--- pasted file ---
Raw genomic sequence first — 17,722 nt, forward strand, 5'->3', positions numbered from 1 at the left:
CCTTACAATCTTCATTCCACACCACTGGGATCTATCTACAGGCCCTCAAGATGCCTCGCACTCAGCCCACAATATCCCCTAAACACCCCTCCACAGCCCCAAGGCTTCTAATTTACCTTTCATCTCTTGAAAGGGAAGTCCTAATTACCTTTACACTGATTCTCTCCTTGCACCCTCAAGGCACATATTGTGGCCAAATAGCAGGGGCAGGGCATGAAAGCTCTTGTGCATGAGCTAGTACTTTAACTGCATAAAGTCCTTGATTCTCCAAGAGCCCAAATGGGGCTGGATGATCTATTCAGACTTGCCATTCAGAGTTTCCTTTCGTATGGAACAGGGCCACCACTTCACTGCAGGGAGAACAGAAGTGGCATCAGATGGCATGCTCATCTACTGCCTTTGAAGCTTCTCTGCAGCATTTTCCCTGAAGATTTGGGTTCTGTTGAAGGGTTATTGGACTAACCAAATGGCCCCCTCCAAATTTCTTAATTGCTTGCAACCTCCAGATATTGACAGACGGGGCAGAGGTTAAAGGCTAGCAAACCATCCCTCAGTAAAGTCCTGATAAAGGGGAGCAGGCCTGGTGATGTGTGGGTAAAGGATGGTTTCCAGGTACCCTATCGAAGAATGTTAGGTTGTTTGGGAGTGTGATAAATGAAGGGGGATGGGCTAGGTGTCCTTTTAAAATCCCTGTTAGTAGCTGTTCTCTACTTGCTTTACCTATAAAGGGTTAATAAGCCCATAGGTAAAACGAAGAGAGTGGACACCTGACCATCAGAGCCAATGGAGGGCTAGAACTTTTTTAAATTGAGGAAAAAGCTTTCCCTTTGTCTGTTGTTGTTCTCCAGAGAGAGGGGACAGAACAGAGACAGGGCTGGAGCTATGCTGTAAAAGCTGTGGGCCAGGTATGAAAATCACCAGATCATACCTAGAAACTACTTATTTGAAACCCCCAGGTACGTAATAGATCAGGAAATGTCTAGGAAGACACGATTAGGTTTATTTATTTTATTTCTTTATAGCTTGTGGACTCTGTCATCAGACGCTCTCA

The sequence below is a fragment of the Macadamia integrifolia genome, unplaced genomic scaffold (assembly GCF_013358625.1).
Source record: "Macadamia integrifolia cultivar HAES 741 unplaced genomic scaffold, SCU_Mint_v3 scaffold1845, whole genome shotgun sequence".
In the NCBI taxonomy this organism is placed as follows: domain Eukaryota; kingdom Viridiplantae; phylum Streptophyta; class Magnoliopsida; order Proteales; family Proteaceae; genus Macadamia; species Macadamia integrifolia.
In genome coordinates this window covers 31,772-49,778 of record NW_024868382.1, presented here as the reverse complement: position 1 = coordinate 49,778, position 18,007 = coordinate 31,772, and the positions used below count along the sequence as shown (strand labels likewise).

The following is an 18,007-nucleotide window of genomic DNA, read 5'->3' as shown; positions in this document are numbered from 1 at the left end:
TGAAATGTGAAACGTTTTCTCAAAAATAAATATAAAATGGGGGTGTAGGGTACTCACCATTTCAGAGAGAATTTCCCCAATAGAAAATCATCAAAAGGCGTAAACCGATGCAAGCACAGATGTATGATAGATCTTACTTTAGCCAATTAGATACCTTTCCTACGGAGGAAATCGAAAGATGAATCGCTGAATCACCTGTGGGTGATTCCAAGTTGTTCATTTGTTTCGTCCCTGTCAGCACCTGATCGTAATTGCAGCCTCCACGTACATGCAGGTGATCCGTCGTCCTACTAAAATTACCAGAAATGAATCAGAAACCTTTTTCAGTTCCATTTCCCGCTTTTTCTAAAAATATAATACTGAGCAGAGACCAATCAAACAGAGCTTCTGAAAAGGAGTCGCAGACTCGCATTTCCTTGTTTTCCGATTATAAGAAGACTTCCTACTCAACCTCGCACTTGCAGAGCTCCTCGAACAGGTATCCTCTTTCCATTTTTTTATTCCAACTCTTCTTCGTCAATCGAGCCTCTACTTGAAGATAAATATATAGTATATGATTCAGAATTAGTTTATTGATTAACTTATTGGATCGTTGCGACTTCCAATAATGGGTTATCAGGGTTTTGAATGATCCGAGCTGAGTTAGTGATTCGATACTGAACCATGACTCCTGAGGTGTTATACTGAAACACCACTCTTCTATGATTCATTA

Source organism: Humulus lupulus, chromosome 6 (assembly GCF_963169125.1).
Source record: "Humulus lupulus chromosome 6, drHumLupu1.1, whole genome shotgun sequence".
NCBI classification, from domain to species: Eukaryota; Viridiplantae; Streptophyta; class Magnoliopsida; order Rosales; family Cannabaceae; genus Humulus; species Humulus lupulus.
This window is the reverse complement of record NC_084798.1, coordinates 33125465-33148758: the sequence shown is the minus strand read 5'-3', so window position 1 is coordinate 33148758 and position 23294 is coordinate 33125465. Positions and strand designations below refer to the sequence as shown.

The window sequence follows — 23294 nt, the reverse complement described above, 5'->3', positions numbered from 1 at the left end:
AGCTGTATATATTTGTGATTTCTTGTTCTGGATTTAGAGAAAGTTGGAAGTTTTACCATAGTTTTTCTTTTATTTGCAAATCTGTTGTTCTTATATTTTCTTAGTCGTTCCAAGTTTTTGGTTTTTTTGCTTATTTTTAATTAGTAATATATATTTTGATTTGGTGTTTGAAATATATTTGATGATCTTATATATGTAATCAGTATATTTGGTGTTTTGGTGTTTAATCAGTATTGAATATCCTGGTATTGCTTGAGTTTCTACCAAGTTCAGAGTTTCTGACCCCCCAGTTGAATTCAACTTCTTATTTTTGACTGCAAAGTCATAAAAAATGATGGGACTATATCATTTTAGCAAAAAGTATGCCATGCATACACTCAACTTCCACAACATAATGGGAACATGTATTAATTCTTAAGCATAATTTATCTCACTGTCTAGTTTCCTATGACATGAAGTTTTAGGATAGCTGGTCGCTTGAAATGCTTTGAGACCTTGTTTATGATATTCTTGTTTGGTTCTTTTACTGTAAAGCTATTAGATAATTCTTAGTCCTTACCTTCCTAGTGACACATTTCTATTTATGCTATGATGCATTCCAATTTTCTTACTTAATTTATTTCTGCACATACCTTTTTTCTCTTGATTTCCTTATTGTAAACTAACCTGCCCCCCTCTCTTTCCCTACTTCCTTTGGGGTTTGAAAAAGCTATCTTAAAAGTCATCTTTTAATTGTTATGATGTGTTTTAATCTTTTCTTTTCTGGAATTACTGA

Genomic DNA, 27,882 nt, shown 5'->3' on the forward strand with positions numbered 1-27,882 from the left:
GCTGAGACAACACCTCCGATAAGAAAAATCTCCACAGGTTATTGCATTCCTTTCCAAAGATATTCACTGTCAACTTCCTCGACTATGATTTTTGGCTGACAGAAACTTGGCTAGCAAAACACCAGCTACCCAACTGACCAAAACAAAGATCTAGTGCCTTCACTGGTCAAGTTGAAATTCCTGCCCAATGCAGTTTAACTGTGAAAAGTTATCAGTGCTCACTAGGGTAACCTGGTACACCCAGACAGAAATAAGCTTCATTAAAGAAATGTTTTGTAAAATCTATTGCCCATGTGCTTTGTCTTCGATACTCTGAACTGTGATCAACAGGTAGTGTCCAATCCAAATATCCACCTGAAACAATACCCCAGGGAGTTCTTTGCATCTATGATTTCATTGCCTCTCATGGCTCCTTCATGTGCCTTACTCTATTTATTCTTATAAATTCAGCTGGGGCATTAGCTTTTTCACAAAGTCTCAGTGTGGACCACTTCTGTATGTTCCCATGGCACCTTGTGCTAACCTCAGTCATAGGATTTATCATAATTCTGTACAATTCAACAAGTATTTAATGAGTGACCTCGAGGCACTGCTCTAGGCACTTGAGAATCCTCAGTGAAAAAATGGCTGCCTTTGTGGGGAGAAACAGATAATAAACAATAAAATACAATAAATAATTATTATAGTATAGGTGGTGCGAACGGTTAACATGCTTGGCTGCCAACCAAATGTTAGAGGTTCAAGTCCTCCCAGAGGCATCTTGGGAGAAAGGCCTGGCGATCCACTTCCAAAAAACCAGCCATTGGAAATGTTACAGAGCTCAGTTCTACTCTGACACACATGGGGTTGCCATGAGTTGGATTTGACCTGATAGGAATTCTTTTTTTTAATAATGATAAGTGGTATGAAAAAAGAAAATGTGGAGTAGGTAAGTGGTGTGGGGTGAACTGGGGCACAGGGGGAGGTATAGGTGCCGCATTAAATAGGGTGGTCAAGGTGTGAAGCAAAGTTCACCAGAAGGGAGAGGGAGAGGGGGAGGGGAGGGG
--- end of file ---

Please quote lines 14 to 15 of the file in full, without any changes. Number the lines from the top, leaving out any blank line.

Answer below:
AGCTGTATATATTTGTGATTTCTTGTTCTGGATTTAGAGAAAGTTGGAAGTTTTACCATAGTTTTTCTTTTATTTGCAAATCTGTTGTTCTTATATTTTCTTAGTCGTTCCAAGTTTTTGGTTTTTTTGCTTATTTTTAATTAGTAATATATATTTTGATTTGGTGTTTGAAATATATTTGATGATCTTATATATGTAATCAGTATATTTGGTGTTTTGGTGTTTAATCAGTATTGAATATCCTGGTATTGCTTGAGTTTCTACCAAGTTCAGAGTTTCTGACCCCCCAGTTGAATTCAACTTCTTATTTTTGACTGCAAAGTCATAAAAAATGATGGGACTATATCATTTTAGCAAAAAGTATGCCATGCATACACTCAACTTCCACAACATAATGGGAACATGTATTAATTCTTAAGCATAATTTATCTCACTGTCTAGTTTCCTATGACATGAAGTTTTAGGATAGCTGGTCGCTTGAAATGCTTTGAGACCTTGTTTATGATATTCTTGTTTGGTTCTTTTACTGTAAAGCTATTAGATAATTCTTAGTCCTTACCTTCCTAGTGACACATTTCTATTTATGCTATGATGCATTCCAATTTTCTTACTTAATTTATTTCTGCACATACCTTTTTTCTCTTGATTTCCTTATTGTAAACTAACCTGCCCCCCTCTCTTTCCCTACTTCCTTTGGGGTTTGAAAAAGCTATCTTAAAAGTCATCTTTTAATTGTTATGATGTGTTTTAATCTTTTCTTTTCTGGAATTACTGA

Genomic DNA, 27,882 nt, shown 5'->3' on the forward strand with positions numbered 1-27,882 from the left: